I have been reflecting on AA and the Higher Power…
It seems to me that so much of the resistance to AA and other fellowships seems to come because of the instance that the alcoholic or addict buy into some version of a Higher Power. This issue often can drive alcoholics out the door before they begin to give the program a chance.
Reflecting on the whole God element – be it in AA or in any modality of recovery – it is my experience that the “Higher Power” piece in AA simply gives many addicts an excuse to avoid getting sober. And that is what it is… an excuse to avoid the emotions that removing the drug of choice will inevitably bring up.
In the rejection of the God piece by an addict many see a theological argument against the existence of God and quite understand how (ethically) no person should be forced to accept the existence of, or belief in, God in order to get sober. However, this is not what is generally happening. It is my experience that when we unpack the emotions here, the discomfort with the concept of a Higher Power is not a reasoned dismissal of the transcendent. It is rather an expression of the deep attachment wound of the addict not seeing God responding to the basic questions any addict has cried out in their pain: God, are you there for me? Do I matter to you? Will you come to me when I need you, when I call?
The addict has asked those questions of God in his/her addiction and the answer has been resounding silence. This is a fundamental attachment wound. The addict is basically saying “F**k you God! I hate You – You weren’t there for me so I’m going to punish You by NOT believing in You! So there!!!” I have attended many “atheist” 12 Step meetings and generally everyone that shares, shares how mad they are at God. And as an addict I can entirely understand that sentiment.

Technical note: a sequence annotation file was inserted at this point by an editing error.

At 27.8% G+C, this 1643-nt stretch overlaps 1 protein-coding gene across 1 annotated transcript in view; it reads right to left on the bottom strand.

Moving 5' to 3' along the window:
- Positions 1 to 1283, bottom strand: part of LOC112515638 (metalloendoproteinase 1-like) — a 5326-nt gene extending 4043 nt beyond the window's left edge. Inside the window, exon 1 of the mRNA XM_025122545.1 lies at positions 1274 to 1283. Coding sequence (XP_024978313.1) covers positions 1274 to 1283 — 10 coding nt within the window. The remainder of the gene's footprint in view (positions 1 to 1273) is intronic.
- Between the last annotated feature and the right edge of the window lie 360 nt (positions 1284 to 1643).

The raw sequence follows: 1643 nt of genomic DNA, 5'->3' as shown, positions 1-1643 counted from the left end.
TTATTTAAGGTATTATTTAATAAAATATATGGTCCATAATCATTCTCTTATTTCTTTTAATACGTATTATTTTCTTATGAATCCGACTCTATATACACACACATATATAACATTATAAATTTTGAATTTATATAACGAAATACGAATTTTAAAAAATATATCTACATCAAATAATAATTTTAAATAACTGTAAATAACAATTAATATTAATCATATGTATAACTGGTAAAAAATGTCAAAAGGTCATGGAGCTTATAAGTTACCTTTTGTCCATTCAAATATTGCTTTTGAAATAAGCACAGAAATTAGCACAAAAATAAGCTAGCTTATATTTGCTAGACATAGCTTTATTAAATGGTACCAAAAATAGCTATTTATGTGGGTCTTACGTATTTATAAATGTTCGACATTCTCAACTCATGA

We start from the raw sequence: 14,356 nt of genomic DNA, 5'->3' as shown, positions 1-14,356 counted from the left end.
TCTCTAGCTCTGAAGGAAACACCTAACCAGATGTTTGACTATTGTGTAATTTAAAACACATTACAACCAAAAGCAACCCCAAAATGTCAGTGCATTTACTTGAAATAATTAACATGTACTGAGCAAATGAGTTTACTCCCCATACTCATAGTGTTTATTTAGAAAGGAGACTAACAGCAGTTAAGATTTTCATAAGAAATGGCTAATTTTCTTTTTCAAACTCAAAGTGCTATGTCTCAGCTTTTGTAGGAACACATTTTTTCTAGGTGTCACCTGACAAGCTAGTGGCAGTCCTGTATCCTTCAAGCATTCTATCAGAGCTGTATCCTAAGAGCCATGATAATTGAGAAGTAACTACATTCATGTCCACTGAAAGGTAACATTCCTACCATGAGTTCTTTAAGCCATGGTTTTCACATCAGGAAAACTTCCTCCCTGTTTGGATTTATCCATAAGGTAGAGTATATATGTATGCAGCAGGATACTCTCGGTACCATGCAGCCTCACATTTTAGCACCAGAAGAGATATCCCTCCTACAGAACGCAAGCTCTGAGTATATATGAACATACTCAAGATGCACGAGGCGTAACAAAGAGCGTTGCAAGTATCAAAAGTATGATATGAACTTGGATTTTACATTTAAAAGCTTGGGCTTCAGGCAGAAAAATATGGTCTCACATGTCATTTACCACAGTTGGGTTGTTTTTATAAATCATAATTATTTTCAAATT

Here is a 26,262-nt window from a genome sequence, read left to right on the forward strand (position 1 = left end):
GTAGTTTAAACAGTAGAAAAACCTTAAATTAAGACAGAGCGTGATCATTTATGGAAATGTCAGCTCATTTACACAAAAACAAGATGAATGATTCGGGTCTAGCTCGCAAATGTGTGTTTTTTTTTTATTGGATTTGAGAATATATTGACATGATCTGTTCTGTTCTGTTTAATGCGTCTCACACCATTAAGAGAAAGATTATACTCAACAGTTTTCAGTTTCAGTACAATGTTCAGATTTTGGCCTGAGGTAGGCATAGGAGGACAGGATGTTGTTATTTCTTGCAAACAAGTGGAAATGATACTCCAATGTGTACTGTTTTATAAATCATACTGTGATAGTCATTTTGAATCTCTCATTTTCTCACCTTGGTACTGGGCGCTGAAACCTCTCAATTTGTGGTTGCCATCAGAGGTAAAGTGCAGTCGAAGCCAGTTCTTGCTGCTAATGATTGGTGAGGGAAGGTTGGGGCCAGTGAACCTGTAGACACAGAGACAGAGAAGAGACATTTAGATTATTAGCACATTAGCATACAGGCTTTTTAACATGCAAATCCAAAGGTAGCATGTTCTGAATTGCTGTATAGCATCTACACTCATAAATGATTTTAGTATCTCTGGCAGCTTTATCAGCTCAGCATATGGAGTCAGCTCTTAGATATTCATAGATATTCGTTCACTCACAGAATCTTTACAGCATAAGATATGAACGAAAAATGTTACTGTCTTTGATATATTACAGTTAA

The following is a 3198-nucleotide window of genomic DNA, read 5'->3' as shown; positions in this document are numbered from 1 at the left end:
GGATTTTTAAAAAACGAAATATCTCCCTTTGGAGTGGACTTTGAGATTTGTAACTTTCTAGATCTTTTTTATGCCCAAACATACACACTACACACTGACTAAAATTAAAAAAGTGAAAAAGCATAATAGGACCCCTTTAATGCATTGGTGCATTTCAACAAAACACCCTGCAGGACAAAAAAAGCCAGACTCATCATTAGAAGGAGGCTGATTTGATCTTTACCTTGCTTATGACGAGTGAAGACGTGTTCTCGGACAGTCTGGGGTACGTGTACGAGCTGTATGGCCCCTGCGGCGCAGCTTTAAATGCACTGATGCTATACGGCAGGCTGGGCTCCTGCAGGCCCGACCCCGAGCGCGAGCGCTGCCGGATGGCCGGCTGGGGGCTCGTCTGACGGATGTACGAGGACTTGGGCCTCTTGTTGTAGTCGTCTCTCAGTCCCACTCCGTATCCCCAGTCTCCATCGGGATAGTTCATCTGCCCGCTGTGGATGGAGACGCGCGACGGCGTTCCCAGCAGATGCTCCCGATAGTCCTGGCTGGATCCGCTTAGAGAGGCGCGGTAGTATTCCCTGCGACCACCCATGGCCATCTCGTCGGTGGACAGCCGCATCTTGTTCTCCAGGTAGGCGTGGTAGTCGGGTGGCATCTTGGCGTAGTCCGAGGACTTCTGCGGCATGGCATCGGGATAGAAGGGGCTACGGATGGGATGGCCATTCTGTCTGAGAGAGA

Often, our understanding of God or a Higher Power is modeled on the Higher Power that we knew best as children – our parents. Now for a little “therapeutic use of self”…My understanding of God was as a Deity that was dismissive and dropped in and out of my life randomly, and unexpectedly. The Deity only liked me when I was “good” and didn’t cause a fuss. Those who know me will see how nicely this view dovetails with my experience of my family of origin. My original attachment wounds with my parents were enacted in my relationship with a Higher Power. This sort of dynamic is found in many addicts and becomes a great excuse to reject AA/CA/NA etc.
The surrender to Faith is not a “white light” moment for most of us. It does not happen in one moment but is rather an extended journey, a gradual letting-go of our closed down heart, our opinionated head, and our defensive and defended body…of opening us up to the possibility that we are loved. As Phillip Yancy describes it: “…there is nothing we can do to make God love us more” – no amount of spiritual calisthenics and renunciation, no amount of knowledge gained from seminaries and divinity schools, no amount of crusading on behalf of righteous causes. And, “there is nothing we can do to make God love us less” – no amount of drinking or using, hatred, pride, self-will, and commandment breaking can make God love us less.
The Higher Power comes to us “disguised as our life” writes Paula D’Arcy. The immediate embrace of the Higher Power is offered always, as is the loving understanding that whatever time it takes us to “come to believe” is alright. Coming to believe is often a slow gradual healing and reconnection of head, heart and body. It is a willingness to be loved – not just the “good” parts of ourselves but the broken and unlovely and scared and scared parts of us too. All we can do is keep out of the way, weep over our defensive behaviors, and keep ourselves from closing down – as the slogan says: “keep an open mind.”